• Rachel Stevens

Modes of Action--The important things you need to know.

Updated: Feb 15

We spend a lot of time picking out chemistries, selecting the best combinations of pre and post herbicides, determining timing and rates, and rightfully so. Managing weeds is an essential part of our agronomic system and can be incredible yield limiters if we don’t keep control of them. We’ve seen that as we have more weeds with resistances and are forced to rely more extensively on more costly chemicals. I want to spend a little time today talking about modes of action and the action groups they each belong in.


First of all, modes of action refer to the functional or anatomical change by a living organism, when it is exposed to a substance. In this case, it would be how the plant or weed changes, or what the impact is on plant growth in response to a herbicide. Herbicides with the same mode of action will result in the same movement of herbicides through the plant system as well as similar looking injury.


Secondly, sites of action refer to which process in the plant the different modes of action are disrupting. Each of these are named to indicate what specific implication it has, like ALS inhibitors or photosystem II inhibitors of HPPD inhibitors. Each site of action can be grouped into a mode of action group like photosynthesis inhibitors, or amino acid synthesis inhibitors.

Here are a few more things you need to know.


There are 10 commonly used modes of action:

1. Lipid synthesis inhibitors

2. Amino acid synthesis inhibitors

3. Growth regulators

4. Photosynthesis inhibitors

5. Nitrogen Metabolism inhibitor

6. Pigment inhibitor

7. Cell membrane disrupters

8. Seedling root growth inhibitors

9. Seedling shoot growth inhibitors

10. Undefined


Here is an excellent chart outlining the modes of action and sites of action.


In order to prevent resistance from developing, we need not only diversify outside the site of action group, but also outside our modes of action group. By mixing up modes of action, a plant that had grown resistant to a certain method of attack will likely be susceptible to another mode of action. This is a critical part of weed control, and selecting a variety of products throughout the year and from year to year to mix up modes of action is critical. When is the last time you thought through the different changes in chemistry that you’ve been using? Have you used several from the same action site? It’s time to start tracking modes of action and prevent yourself some trouble down the road.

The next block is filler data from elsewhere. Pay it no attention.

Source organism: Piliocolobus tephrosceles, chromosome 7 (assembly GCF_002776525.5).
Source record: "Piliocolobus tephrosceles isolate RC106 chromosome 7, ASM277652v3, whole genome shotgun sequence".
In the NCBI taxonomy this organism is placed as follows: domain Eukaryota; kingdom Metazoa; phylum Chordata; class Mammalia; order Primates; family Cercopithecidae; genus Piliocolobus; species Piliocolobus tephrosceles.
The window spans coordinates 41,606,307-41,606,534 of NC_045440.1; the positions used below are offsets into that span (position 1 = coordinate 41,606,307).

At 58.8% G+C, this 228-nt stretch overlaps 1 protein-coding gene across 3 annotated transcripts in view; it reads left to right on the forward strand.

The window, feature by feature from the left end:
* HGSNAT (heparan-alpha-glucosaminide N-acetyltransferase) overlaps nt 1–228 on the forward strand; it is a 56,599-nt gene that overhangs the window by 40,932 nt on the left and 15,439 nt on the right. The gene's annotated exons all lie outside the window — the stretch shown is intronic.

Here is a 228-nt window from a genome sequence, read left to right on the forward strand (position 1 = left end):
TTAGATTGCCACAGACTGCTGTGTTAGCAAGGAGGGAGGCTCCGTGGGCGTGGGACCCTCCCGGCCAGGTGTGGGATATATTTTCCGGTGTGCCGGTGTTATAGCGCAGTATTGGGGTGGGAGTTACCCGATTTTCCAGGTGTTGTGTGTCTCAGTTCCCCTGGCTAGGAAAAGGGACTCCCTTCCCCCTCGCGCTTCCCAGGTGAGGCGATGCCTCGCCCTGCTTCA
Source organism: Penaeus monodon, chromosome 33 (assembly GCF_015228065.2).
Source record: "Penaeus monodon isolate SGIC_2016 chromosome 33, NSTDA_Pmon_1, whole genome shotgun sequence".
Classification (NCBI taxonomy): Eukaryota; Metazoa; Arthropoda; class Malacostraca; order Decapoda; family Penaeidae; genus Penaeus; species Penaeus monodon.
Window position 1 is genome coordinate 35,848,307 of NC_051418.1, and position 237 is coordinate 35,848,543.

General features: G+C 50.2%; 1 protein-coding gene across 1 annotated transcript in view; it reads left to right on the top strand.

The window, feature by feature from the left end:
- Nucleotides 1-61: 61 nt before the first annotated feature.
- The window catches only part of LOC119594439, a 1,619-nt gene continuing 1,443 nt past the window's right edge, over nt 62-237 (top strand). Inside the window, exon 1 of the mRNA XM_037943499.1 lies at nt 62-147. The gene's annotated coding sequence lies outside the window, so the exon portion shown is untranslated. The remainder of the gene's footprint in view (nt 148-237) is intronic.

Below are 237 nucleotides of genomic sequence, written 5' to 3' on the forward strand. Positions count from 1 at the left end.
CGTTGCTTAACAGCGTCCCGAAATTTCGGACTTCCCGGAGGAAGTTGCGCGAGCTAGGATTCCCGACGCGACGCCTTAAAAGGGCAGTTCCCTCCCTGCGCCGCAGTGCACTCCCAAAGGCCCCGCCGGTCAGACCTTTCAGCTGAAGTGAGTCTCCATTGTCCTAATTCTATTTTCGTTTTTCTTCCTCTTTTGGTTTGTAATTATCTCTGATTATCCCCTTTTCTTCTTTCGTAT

You may wonder why I place such an emphasis on changing modes of action. The reason is this: there have been no new modes of action discovered since the mid 1980’s. YES. 35 years ago. Because of this, we need to work hard to preserve the modes of action we do have available. Some of these sites of action already have as many as 45 resistant weeds. Of the 26 known sites of action, 23 have weed resistances verified. We need to put in the work now to make sure we are rotating chemistries and modes of action. We also need to be following robust application guidelines and getting the correct rate and GPA on every time. But that’s a whole different blog post.


A look at some of our soybean pre plant chemistries

A lot of these products, regardless if you are selecting a product from BASF, FMC, Corteva, or Helena are a combination of multiple products that each have different modes of action. For example, the product Kyber from Corteva would have the same ingredients as Valor, Metribuzin, and Zidua SC, which have the group numbers 14, 5, and 15. In this case, 14, 5, and 15 are within three different modes of action, cell membrane disrupters, photosynthesis inhibitors, and seedling shoot growth inhibitors. This variety of modes of action is essential to preventing resistances. A look at some of our other recommended pre plant chemistries also show multiple modes of action with groups 14, 5, and 15, and a few also using group 2 chemicals.



If you have any questions about modes of action, or resistances you might be seeing on your farm, or questions about pre plant soybean chemistry, drop a question in the comments below, or shoot us an email.

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